With the world's worst fears dominated by events unfolding in the Eurozone, and with the euro's continued existence a key question, I offer some charts which perhaps provide some useful perspective. Despite all the fears of cataclysmic outcomes, the euro has actually strengthened vis a vis the dollar since its 1999 inception, and the euro today is trading about 10% above its purchasing power parity relative to the dollar by my calculations. This suggests that the ECB has been doing a pretty good job of defending the euro—better even than the Fed.
The euro today is slightly higher against the dollar than it was at its inception. It's been a long roller-coaster ride, but I see nothing here that would point to an imminent collapse. What seems more likely is a further gradual decline of the euro vs. the dollar.
The euro (using the DM as a proxy going back prior to the inception of the euro) has been trending higher against the dollar for the past 40 years, primarily because inflation in Europe has been lower than in the U.S. Purchasing power parity theory conforms with this experience; the currency with lower inflation should outperform, over time, the currency with higher inflation (the inflation differential between the U.S. and the Eurozone is reflected in the green line on the chart). The inflation differential that has favored the euro is ultimately the result of tighter monetary policy in Europe. The gap between the blue and green line suggests that the euro is about 10% "overvalued" against the dollar, which means that an American tourist in Europe is likely to find that most goods and services cost about 10% more in Europe than they do in the U.S. By the same logic, European tourists to the U.S. are likely to find that things are about 10% cheaper here.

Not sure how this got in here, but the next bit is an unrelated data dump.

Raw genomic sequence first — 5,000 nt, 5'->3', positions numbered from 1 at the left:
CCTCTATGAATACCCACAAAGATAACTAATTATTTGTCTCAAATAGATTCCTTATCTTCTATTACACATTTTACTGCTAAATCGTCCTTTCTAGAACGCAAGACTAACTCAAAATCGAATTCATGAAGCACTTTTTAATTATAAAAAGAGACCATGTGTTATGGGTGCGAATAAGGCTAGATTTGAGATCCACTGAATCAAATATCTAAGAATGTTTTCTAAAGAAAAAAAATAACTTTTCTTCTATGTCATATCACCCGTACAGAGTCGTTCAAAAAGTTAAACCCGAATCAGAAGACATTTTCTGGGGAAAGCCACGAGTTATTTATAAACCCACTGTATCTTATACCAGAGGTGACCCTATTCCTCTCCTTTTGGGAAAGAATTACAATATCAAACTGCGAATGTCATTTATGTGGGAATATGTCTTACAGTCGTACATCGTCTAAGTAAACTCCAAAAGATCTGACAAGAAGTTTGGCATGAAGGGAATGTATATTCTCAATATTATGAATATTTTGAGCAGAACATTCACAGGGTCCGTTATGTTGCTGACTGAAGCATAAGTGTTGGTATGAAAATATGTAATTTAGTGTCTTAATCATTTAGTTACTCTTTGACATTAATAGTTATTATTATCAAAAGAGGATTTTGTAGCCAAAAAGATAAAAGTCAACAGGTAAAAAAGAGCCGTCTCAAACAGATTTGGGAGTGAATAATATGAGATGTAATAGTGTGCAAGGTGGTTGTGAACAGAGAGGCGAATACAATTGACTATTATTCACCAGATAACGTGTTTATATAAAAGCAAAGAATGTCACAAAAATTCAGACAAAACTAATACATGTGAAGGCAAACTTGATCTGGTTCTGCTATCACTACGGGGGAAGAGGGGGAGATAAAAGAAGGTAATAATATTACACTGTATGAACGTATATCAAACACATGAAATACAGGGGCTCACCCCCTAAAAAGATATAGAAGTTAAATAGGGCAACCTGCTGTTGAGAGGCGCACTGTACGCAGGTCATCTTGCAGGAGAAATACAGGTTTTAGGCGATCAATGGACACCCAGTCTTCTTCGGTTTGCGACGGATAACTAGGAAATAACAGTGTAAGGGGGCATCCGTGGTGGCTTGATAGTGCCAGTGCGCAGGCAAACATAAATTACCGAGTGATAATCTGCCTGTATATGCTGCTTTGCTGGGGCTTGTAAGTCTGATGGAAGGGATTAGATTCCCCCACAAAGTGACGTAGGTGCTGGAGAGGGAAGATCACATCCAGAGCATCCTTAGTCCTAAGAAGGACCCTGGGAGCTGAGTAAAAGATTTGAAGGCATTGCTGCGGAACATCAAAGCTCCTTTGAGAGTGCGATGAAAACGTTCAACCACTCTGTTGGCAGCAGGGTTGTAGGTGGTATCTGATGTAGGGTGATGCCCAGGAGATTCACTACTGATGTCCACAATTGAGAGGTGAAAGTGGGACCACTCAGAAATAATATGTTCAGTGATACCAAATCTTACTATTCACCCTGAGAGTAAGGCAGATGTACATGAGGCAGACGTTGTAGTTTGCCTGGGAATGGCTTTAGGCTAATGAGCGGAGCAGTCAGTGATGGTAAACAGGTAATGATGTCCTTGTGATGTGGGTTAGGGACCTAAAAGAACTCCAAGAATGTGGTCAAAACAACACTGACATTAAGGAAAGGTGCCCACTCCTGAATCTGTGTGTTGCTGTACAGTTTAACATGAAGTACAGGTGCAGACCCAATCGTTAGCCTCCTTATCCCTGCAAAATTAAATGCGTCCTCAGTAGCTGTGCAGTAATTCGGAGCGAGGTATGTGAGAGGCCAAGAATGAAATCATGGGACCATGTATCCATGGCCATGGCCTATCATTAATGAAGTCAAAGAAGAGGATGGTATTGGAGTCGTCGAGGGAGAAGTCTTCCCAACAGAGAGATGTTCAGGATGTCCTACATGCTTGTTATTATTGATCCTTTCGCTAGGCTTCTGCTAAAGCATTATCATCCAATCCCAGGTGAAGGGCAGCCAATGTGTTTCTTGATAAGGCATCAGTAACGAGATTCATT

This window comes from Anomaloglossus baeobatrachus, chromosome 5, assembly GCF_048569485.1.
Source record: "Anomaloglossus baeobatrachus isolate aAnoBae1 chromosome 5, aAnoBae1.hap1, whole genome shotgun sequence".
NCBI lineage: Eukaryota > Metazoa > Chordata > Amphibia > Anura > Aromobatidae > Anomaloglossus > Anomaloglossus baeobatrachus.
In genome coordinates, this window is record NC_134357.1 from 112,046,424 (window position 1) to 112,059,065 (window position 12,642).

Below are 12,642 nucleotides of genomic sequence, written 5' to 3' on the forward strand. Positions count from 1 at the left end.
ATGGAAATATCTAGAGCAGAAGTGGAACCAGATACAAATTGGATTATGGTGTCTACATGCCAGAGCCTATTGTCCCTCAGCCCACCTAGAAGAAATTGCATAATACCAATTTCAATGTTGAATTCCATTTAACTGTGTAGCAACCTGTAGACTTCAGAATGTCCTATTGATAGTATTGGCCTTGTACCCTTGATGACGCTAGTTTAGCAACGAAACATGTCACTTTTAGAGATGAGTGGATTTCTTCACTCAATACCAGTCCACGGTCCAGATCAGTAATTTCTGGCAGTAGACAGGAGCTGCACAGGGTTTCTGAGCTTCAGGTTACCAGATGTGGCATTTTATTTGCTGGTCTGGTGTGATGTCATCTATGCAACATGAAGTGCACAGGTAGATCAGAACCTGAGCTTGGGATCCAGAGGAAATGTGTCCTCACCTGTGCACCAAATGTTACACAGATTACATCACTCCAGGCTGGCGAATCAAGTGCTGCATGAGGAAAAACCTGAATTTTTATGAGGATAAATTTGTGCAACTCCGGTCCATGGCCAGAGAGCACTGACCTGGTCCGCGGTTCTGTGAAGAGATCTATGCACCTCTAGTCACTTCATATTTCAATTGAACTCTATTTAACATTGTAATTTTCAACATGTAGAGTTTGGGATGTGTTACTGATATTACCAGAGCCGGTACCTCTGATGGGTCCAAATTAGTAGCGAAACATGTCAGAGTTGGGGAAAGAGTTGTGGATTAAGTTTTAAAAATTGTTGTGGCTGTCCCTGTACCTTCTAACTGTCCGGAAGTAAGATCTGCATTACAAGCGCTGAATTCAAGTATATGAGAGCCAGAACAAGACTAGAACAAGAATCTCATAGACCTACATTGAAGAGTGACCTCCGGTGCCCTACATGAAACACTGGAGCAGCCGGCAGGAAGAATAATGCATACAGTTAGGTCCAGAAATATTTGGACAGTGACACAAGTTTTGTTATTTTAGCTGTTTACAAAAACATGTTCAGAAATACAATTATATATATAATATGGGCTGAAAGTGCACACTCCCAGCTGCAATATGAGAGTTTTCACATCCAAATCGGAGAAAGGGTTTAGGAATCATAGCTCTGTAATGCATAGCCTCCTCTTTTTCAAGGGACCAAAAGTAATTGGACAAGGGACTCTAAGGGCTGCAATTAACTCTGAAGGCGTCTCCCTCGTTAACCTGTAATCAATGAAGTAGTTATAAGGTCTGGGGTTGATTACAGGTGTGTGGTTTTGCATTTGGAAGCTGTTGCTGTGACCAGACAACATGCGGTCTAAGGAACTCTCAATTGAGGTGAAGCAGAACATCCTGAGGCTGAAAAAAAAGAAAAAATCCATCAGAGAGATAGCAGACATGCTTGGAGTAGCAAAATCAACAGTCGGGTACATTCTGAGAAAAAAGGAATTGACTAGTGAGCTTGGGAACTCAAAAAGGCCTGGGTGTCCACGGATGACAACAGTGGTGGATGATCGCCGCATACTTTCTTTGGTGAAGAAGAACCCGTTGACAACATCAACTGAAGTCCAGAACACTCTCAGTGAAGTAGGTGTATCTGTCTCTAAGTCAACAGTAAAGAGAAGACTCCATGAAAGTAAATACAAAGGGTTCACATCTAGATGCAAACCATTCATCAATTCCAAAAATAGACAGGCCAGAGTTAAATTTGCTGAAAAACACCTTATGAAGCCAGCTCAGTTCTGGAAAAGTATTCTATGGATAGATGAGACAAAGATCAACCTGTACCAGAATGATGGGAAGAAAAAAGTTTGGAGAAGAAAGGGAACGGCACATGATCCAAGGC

The ECB can take credit for maintaining the purchasing power of the euro even as the world's demand for euros has weakened as a result of the Eurozone crisis, even as the world's demand for safe-haven currencies has been intense, and even as the Eurozone financial crisis has required the ECB to inject massive amounts of liquidity to shore up its banking system. But the strains are showing, and I think the euro is likely to weaken some more.
This chart shows the price of gold in the world's three major currencies. Here again we see that the dollar has lost purchasing power against the euro (because the price of gold has risen more in dollar terms than it has in euro terms). The yen has been the strongest currency of all for the past several decades; the price of gold in yen today is still less than it was at the gold's peak in the early 1980s.
The dollar is weak against the great majority of the world's currencies, and the Fed's Real Broad Dollar Index shows indeed that the dollar is very near its all time lows. But the euro's resilience in the face of great adversity, and the dollar's rather extreme weakness in general, don't mean the dollar is doomed. I've been arguing for awhile that the dollar was likely to rise this year against other developed currencies, because I think the economy is going to end up doing better than expected, and I continue to believe a stronger dollar is likely. The ECB is going to have a tough time maintaining its tight-fisted stance (relative to the dollar, that is), since the Eurozone financial system is still far from being out of the woods, and the Bank of Japan already is making a real effort to keep the yen from appreciating further. If the ECB and the BoJ have to further expand their balance sheets to achieve their goals, this could result in additional supplies of euros and yen relative to the dollar, thus supporting the dollar's value in a relative sense. And if the U.S. economy continues to beat expectations, then demand for the dollar could strengthen, and that in turn could provide a tailwind for the Fed's efforts to drain liquidity as the economy improves.